VETzInsight

Safe and Toxic Garden Plant Images

July 3, 2018 (published)

Poisonous plants that can potentially kill your pet or cause serious damage:

Azalea
Contains “grayanotoxin” which causes cardiovascular collapse.
By Kurt Stüber [1] [GFDL or CC-BY-SA-3.0], via Wikimedia Commons.

Castor Bean Plant
Causes convulsions, kidney failure, and rapid death.
By The original uploader was Geographer at English Wikipedia. [CC BY 1.0], via Wikimedia Commons.

Castor Bean
The beans are commonly made into necklaces which are also extremely lethal if chewed up.
By H. Zell [GFDL or CC BY-SA 3.0], from Wikimedia Commons.

Cyclamen
Causes heart arrhythmias if the root/tuber is eaten in large quantities, otherwise just upset stomach.
By Mark Griffiths. [GFDL], from Wikimedia Commons.

Daffodil
Especially the bulb- Causes convulsions, tremors and heart arrhythmia.
By No machine-readable author provided. Pokrajac assumed (based on copyright claims). [GFDL, CC-BY-SA-3.0 or CC BY-SA 2.5], via Wikimedia Commons.

Easter Lily
Causes kidney failure in cats.
By UpstateNYer. [CC BY-SA 3.0], from Wikimedia Commons.

Foxglove
Poisons the heart.
[CC BY-SA 3.0]

Oleander
Poisons the heart.
By Ian W. Fieggen. [GFDL or CC BY-SA 3.0], from Wikimedia Commons.

Sago Palm
Causes liver failure and interferes with blood clotting.
[Public Domain]

Star Gazer Lily
Other Day Lilies such as those shown above also cause kidney failure in cats.
By Tiffany825. [CC BY 3.0], from Wikimedia Commons

Tiger Lily
Other Day Lilies such as those shown above also cause kidney failure in cats.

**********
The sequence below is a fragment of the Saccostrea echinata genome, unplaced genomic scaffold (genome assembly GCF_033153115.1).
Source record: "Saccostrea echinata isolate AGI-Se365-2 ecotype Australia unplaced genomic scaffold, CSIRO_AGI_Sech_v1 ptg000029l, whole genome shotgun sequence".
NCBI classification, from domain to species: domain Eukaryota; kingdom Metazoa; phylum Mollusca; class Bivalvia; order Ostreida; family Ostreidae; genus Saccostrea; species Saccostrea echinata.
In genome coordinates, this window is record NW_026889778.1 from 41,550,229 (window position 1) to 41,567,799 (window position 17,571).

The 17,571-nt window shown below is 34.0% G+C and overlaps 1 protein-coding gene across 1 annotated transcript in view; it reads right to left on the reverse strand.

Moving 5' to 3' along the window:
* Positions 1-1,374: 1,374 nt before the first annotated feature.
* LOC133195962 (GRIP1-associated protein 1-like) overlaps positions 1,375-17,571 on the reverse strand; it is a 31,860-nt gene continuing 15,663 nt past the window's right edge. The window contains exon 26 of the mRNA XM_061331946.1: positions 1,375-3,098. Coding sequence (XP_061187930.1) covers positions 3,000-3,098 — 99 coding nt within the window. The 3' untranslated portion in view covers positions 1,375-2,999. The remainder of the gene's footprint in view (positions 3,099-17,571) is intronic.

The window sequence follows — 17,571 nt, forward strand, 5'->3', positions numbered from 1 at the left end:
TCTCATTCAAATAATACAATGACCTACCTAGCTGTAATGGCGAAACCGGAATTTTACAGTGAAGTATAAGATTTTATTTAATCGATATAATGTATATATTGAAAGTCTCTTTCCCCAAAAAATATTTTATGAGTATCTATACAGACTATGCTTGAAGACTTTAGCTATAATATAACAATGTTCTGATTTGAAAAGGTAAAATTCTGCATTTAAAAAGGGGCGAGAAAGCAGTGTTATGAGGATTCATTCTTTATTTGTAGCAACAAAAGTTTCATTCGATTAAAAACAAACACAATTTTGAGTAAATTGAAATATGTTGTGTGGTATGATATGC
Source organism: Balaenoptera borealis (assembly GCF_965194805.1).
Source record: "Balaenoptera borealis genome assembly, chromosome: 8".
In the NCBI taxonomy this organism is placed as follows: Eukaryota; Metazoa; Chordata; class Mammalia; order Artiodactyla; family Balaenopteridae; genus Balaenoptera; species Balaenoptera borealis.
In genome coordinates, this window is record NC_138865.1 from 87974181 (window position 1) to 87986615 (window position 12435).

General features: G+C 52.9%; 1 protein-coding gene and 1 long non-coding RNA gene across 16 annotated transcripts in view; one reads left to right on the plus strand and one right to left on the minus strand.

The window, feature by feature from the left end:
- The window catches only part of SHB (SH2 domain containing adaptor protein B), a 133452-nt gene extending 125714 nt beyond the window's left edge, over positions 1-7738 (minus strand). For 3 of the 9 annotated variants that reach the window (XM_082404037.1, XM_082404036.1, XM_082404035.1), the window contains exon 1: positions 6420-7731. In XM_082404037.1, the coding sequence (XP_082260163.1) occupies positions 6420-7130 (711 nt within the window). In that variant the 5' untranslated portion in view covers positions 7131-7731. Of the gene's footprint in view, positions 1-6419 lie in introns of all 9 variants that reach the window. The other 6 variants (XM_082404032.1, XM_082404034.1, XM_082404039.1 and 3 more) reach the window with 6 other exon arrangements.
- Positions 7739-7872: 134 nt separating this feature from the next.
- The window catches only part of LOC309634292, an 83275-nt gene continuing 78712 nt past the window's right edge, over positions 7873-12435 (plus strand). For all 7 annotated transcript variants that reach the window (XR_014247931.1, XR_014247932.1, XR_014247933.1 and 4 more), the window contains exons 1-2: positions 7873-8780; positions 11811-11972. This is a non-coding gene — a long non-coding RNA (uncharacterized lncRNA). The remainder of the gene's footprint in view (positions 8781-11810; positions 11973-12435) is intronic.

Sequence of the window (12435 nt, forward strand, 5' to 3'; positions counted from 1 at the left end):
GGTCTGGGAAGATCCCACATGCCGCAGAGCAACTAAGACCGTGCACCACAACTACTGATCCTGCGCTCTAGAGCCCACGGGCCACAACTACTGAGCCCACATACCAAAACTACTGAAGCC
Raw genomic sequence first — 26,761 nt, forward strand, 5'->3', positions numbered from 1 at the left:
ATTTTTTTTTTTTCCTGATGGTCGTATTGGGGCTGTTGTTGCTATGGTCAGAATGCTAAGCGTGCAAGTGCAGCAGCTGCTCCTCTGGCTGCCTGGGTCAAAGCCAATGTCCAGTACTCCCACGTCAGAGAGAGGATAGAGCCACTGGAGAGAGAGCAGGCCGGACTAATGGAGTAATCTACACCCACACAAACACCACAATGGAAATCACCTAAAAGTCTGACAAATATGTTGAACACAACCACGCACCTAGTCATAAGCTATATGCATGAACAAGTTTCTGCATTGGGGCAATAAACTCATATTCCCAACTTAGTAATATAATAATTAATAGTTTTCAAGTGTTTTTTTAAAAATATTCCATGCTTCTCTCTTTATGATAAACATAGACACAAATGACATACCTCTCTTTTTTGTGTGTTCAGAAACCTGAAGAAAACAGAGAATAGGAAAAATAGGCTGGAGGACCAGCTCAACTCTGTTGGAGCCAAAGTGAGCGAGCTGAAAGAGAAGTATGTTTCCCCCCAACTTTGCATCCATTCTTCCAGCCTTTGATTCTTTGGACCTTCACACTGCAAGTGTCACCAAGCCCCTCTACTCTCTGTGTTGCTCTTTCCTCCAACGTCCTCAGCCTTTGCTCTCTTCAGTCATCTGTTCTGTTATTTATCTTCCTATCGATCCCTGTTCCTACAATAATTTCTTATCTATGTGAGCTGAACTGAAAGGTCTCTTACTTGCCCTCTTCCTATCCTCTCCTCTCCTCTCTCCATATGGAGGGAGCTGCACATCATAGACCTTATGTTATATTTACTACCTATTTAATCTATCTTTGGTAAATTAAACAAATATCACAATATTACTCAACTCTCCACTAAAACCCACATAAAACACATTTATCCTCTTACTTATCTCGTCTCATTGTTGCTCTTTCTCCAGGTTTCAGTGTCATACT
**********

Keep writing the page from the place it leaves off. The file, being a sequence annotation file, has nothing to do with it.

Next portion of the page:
By Cody Hough. [CC BY-SA 3.0 or GFDL], from Wikimedia Commons.

Toxic plants that are not dangerous, but may make your pet sick:

Aloe
Causes upset stomach, can also cause tremors.
By Andrew Massyn [Public domain], from Wikimedia Commons.

Begonia
Oxalate crystals in the plant embed in the mouth causing pain and inflammation.
By KENPEI (KENPEI's photo). [GFDL, CC-BY-SA-3.0 or CC BY-SA 2.1 jp], via Wikimedia Commons.

Bird of Paradise
Upset stomach and drowsiness.
By Drakonfly [CC0], from Wikimedia Commons.

Bougainvillea
Photo by Dr. Teri Ann Oursler

Calla Lily
By Koshy Koshy from Faridabad, Haryana, India (Calla LilyUploaded by jkadavoor). [CC BY 2.0], via Wikimedia Commons.

Carnation
Causes upset stomach.
By FASTILY. [CC BY-SA 4.0], from Wikimedia Commons.

Chrysanthemum
Causes upset stomach, drooling, incoordination.
By Darren Swim (Relic38). [CC BY-SA 3.0], from Wikimedia Commons

Coleus
Causes vomiting/diarrhea either of which can be bloody.
By KENPEI (KENPEI's photo). [GFDL, CC-BY-SA-3.0 or CC BY-SA 2.1 jp], via Wikimedia Commons.